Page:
The personalisation of search results throws up a whole heap of questions which can be debated till the cows come home. But for me, the main two which need to be discussed are privacy and user experience (broad I know).
Google announced in February that it would be making a change to its google account sign in process to allow for more personalisation of search results. Basically, as far as I can gather, the change will be to make the opt out of automatic sign in box as difficult to find as possible! Im sure there are certain legislation they need to comply with but this act throws up a whole heap of arguements (which I dont really want to go into). From my investigations into personalisation (though limited) I know that it can spook people. If you dont understand the automatic sign in process and google starts telling you what you have previously searched on and what you may be interested in it can be a little big brother-esq, producing a negative user experience.
Further affects on user experience can be produced if google interprets search data based on irrelevant criteria. This has been one of the pitfalls of local search. Basing results on a users location is great if they are searching for a locally based product. But what about if there product doesnt need to be locally based, financial services for example. You dont need you mortgage lender to be based nearby because you can perform all the necessary actions over the phone or online therefore making the search results less relevant than the normal ones. Similarly with a product such as hotels. a man in manchester searching on hotels is unlikely to actually want a hotel which is in manchester, more likely he wants a hotel in a city further afield for a weekend stay for example.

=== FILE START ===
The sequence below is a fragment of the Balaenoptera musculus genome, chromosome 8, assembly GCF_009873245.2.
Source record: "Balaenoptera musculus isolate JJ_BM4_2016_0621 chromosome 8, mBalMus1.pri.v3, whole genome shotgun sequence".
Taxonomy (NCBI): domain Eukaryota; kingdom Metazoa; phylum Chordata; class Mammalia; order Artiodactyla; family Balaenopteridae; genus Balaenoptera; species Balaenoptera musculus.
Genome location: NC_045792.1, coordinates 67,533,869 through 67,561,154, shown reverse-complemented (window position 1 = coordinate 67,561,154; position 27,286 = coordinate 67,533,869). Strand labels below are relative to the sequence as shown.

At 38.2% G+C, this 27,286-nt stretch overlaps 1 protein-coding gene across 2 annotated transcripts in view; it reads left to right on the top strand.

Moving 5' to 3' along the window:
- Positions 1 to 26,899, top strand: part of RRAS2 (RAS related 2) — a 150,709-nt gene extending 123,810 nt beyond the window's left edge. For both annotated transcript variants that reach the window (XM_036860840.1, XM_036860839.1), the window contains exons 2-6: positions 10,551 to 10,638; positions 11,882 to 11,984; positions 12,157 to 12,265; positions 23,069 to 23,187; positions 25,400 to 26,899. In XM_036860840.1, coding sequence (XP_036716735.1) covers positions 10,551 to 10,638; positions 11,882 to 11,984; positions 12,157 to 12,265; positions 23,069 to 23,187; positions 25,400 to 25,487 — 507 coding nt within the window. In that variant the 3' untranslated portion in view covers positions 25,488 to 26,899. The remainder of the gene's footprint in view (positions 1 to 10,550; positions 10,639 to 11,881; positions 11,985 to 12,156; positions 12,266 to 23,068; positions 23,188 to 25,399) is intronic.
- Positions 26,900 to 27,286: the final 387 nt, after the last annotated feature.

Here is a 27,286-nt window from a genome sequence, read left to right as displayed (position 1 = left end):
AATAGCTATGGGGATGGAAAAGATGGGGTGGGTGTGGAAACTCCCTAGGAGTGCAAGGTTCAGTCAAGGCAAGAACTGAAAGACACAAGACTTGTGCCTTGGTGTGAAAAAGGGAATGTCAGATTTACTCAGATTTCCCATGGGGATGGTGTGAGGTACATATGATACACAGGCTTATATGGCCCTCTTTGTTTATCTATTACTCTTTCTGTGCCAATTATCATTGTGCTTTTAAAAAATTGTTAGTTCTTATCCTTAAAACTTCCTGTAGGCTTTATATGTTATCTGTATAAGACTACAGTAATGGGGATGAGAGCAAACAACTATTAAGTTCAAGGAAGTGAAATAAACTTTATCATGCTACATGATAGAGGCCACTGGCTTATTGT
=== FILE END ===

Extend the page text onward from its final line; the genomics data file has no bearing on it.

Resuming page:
Im sure that the behemoth that is google has considered all these problems and will roll out something which addresses them all. But until this is the case I have my reservations about it taking off. I am all for it, believe me, but just think there are some rather lage hurdles to overcome for the product.